unhealthy eating habits – overeating, not eating for long periods or eating just before bedtime
physical exhaustion or too much exercise
sleep deprivation
Who's affected
CVS tends to occur in childhood, with around half of those affected having symptoms before the age of three.

CVS often clears up by adulthood but can sometimes continue into it.

Children who get migraines and are sensitive to light and sound are more likely to develop CVS. Having a family history of migraines also increases your risk.

Diagnosing CVS
For children, your GP will ask about your child's symptoms and medical history. CVS may be suspected if all of the following criteria are present:

at least two or more intense and continuous episodes of nausea and vomiting lasting from hours to days within a six-month period
episodes are similar each time
episodes are separated by weeks to months, with a return to normal health between episodes
following medical assessment, the symptoms can't be attributed to another disorder that causes the vomiting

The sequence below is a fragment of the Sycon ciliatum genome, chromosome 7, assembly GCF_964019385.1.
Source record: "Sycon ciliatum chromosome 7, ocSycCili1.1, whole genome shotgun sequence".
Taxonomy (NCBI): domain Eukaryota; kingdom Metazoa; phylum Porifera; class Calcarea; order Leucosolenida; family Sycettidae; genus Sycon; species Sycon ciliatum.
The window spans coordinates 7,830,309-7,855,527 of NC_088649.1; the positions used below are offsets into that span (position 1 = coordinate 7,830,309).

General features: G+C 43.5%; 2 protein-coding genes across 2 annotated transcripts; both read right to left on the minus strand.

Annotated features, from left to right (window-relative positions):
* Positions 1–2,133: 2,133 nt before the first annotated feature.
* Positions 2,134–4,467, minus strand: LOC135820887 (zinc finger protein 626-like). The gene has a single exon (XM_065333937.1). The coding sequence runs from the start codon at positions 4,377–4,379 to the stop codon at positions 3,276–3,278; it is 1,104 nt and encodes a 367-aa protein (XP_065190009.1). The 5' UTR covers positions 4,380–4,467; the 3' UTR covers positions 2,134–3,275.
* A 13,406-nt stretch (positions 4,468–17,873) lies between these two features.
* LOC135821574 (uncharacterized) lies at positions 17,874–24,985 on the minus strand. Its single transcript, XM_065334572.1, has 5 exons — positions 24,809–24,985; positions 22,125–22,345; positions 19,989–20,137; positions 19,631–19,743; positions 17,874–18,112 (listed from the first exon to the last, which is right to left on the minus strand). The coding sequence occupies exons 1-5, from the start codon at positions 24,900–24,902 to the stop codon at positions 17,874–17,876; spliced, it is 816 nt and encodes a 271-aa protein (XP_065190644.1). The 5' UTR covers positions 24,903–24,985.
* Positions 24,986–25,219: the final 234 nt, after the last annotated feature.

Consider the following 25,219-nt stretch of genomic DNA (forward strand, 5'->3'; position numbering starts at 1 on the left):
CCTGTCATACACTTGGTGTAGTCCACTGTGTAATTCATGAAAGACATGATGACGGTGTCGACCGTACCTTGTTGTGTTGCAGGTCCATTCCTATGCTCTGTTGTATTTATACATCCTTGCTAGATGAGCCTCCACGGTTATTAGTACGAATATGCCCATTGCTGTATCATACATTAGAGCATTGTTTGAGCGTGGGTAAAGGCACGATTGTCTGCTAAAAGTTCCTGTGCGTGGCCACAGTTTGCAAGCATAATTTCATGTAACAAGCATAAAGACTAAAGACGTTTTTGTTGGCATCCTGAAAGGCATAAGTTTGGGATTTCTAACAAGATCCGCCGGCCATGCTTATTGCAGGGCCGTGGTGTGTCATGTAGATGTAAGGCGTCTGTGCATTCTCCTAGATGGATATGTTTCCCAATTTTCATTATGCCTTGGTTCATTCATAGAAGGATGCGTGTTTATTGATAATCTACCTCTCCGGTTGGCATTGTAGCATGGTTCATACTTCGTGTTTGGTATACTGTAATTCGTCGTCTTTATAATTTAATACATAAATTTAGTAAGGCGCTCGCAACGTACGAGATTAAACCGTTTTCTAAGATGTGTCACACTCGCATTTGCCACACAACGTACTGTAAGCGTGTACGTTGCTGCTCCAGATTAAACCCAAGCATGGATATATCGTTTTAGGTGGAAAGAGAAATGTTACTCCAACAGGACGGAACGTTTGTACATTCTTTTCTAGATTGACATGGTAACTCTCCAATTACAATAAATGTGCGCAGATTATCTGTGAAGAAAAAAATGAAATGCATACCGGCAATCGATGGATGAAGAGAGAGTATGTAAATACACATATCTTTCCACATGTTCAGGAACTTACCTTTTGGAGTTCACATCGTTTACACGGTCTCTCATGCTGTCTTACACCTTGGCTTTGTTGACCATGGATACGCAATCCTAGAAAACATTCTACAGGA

In adults, CVS may be diagnosed if you've had three or more similar vomiting episodes in the past 12 months, with no nausea or vomiting between episodes, and another condition isn't the cause.

The high frequency of vomiting and the fact episodes tend to start at the same time of day indicate CVS, rather than another condition, may be the cause.

Blood or urine tests may be used to rule out an infection or kidney problems. Scans, such as an endoscopy or abdominal ultrasound, may be carried out to see whether there's an abnormality in the digestive tract.

Long-term use of cannabis can cause symptoms very similar to CVS (known as "cannabinoid-induced hyperemesis").

CVS will only be diagnosed after other conditions or potential causes have been ruled out. By this stage, you may have been referred to a gastroenterologist, a specialist in digestive system disorders.

Managing a vomiting episode
When a vomiting episode starts, it's a good idea to stay in bed in a quiet, dark room and take any medicines prescribed for this stage of the cycle.

Keep taking small sips of fluid to prevent dehydration. Water, diluted squash, diluted fruit juice or semi-skimmed milk are best.

After the vomiting episode has finished:

drink plenty of fluids and gradually resume your normal diet
take any medicines prescribed to prevent future episodes
A child or adult who's been diagnosed with CVS will usually be under the care of a specialist, such as a gastroenterologist.